Light your torches, sharpen your pitchforks and line up your most incendiary language because I'd like to be frank:
I'm not into Finn Balor. And I know there's more people like me out there. But I'm ok to be this movement's martyr. If you're interested, I'll be handing out pamphlets in front of Red Lobster next week.
Is Finn Balor talented? Yes. Handsome? Yes. Does he have impeccable abs? Absolutely. Is he charismatic? Well, let's talk.
I think we jumped to an NXT fallacy. That because he was so compelling in NXT that he automatically will translate to the main roster. His character now is pretty thin (a cold, and subjectively cool kind of guy). I also think it's a little early for me to proclaim that, but I believe it. I think WWE did him a disservice by pitting him against Seth Rollins so early. I think the demon thing needs some tweaking. I think WWE is booking Shinsuke Nakamura differently because of how little Balor has done. I also think that WWE thinks that Balor is injury prone. And lastly, I think Finn Balor is the same size as the cruiserweights. I think that that is a bad thing.
The names circulating the Universal Title are big ones. Literally, these men are massive. Brock Lesnar, Braun Strowman and Roman Reigns are some of WWE's largest employees. Finn pinning Rollins is a logical jump we can all make. But Finn Balor pinning Strowman? C'mon.
Will Finn be a Universal Champion again? I think so.
But it's going to be a while. At least until the top of the division shrinks in stature.prevnext
If it's not already, a win next Monday will officially make this the Miz Era of the Intercontinental Championship. Somehow, in today's post-modern environment, The Miz manages to be hated. This accomplishment needs to be underlined: The Miz is the only true heel on WWE's roster. I'd applaud him further, but I wouldn't dare start a grassroots movement in support of the man. So to counteract any goodwill; Miz I hate you.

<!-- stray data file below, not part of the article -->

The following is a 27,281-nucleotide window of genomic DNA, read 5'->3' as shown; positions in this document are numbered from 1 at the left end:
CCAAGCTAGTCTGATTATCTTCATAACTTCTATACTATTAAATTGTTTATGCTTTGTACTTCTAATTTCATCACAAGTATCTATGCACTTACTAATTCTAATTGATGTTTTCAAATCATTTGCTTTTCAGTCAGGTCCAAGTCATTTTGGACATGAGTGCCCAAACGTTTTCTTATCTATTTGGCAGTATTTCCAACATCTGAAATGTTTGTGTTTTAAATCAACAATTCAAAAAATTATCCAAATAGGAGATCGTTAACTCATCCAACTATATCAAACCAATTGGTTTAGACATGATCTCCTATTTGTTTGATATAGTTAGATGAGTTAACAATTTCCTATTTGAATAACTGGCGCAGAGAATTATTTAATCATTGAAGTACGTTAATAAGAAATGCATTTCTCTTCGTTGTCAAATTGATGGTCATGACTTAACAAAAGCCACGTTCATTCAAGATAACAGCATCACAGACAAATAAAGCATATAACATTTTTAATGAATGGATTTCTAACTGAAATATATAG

After his fateful promo on an early Talking Smack, Miz and the IC belt enjoyed a symbiotic resurgence. Really, they've become synonymous.
But is there more?
I mean, he is the only person on this list to headline a WrestleMania. I'd like to think that holds clout among WWE decision makers. Surely Miz's renaissance has WWE's inner circle considering placing him at the top once more. His heel-dom is unparalleled and at this point, there's no use doubting if he could maintain the audience's interest. I say this with zero hyperbole: The Miz single-handedly made promos relevant again.
This guy knows how to needle us. Today it seems like heels maintain a level of coolness, which makes them attractive to the smarky demographic. But the Miz isn't cool. As he basks in his own aura and seeps with entitlement, we have no choice but to dislike him. From our seats, we can only wish someone slap him for us, or even better, that someone pins him.
Watching Miz lose a Universal Title match would bring smiles to a lot of peoples faces. Could he be the guy that finally gets fans to side with Roman Reigns? Or to get Braun over as a babyface champion?
Miz offers the ancient psychology that wrestling is founded upon. He's an unconditional bad guy. And when those guys lose matches, money gets made. If anyone in this group gets the Universal belt, it will be him - just don't chant "you deserve it" after it happens.0comments